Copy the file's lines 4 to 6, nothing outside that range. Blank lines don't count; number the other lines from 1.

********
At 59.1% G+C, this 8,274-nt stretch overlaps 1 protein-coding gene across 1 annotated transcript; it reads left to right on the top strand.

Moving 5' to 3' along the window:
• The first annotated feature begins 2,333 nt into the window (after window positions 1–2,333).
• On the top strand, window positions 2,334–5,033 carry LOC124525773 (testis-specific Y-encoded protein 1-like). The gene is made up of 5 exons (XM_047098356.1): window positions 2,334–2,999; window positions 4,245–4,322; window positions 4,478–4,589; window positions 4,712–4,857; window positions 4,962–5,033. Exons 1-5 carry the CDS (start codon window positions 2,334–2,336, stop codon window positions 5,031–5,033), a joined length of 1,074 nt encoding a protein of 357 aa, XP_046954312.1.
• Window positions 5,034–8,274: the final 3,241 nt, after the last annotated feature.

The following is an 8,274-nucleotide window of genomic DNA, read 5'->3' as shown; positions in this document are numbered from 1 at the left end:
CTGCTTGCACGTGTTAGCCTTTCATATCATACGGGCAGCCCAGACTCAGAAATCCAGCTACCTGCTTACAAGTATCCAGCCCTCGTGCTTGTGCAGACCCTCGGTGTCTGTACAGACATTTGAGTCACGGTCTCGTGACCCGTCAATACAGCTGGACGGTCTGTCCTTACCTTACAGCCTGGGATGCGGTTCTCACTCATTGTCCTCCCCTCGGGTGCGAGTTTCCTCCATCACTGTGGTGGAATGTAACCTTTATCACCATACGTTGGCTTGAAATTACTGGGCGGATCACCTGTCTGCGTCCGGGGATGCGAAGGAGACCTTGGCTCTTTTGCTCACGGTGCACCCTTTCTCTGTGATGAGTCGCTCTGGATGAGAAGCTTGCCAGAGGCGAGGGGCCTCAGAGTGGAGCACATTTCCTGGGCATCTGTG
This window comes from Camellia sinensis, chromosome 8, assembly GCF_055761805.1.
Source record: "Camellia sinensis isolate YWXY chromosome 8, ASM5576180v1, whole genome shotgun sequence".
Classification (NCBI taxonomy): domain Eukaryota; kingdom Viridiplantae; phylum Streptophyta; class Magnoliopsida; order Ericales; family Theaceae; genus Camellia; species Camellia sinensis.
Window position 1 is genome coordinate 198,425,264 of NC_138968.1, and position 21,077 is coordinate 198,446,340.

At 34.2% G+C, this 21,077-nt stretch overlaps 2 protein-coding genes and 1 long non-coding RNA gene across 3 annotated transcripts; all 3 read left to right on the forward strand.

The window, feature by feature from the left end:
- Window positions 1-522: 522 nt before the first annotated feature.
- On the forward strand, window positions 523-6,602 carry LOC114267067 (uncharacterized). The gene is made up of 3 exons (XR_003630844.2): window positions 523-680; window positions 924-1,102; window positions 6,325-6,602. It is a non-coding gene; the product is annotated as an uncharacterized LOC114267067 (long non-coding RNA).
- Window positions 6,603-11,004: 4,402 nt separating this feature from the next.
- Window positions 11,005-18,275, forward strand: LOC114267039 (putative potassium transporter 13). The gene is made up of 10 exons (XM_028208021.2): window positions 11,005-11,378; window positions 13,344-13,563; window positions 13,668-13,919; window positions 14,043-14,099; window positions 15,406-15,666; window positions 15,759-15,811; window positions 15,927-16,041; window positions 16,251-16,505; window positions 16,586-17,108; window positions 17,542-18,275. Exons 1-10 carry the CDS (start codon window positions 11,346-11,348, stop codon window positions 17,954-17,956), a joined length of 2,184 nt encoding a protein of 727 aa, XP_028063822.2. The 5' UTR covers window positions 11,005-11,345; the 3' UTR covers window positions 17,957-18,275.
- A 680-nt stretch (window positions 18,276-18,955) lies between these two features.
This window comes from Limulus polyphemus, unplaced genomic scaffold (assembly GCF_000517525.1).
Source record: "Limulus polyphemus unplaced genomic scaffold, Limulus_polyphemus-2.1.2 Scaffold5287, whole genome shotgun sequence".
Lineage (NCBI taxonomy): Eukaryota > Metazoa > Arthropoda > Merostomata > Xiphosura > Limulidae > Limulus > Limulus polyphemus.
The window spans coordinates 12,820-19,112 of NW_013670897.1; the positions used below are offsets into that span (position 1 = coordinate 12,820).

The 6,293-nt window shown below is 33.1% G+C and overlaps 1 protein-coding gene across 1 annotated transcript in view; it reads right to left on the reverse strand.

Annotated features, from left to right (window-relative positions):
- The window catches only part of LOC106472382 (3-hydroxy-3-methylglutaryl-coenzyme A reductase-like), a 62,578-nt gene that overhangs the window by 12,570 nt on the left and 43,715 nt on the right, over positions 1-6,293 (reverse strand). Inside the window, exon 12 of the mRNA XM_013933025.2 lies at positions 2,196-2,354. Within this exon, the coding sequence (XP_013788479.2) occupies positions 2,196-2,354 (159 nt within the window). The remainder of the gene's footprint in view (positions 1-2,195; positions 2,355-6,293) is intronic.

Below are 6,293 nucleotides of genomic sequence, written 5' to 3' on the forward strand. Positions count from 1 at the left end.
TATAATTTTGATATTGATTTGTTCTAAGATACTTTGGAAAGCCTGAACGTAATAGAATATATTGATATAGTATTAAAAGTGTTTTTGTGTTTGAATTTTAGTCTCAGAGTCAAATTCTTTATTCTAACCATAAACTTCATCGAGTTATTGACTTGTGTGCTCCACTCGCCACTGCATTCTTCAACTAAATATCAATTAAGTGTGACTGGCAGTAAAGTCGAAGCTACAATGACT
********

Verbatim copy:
• On the top strand, window positions 2,334–5,033 carry LOC124525773 (testis-specific Y-encoded protein 1-like). The gene is made up of 5 exons (XM_047098356.1): window positions 2,334–2,999; window positions 4,245–4,322; window positions 4,478–4,589; window positions 4,712–4,857; window positions 4,962–5,033. Exons 1-5 carry the CDS (start codon window positions 2,334–2,336, stop codon window positions 5,031–5,033), a joined length of 1,074 nt encoding a protein of 357 aa, XP_046954312.1.
• Window positions 5,034–8,274: the final 3,241 nt, after the last annotated feature.

The following is an 8,274-nucleotide window of genomic DNA, read 5'->3' as shown; positions in this document are numbered from 1 at the left end: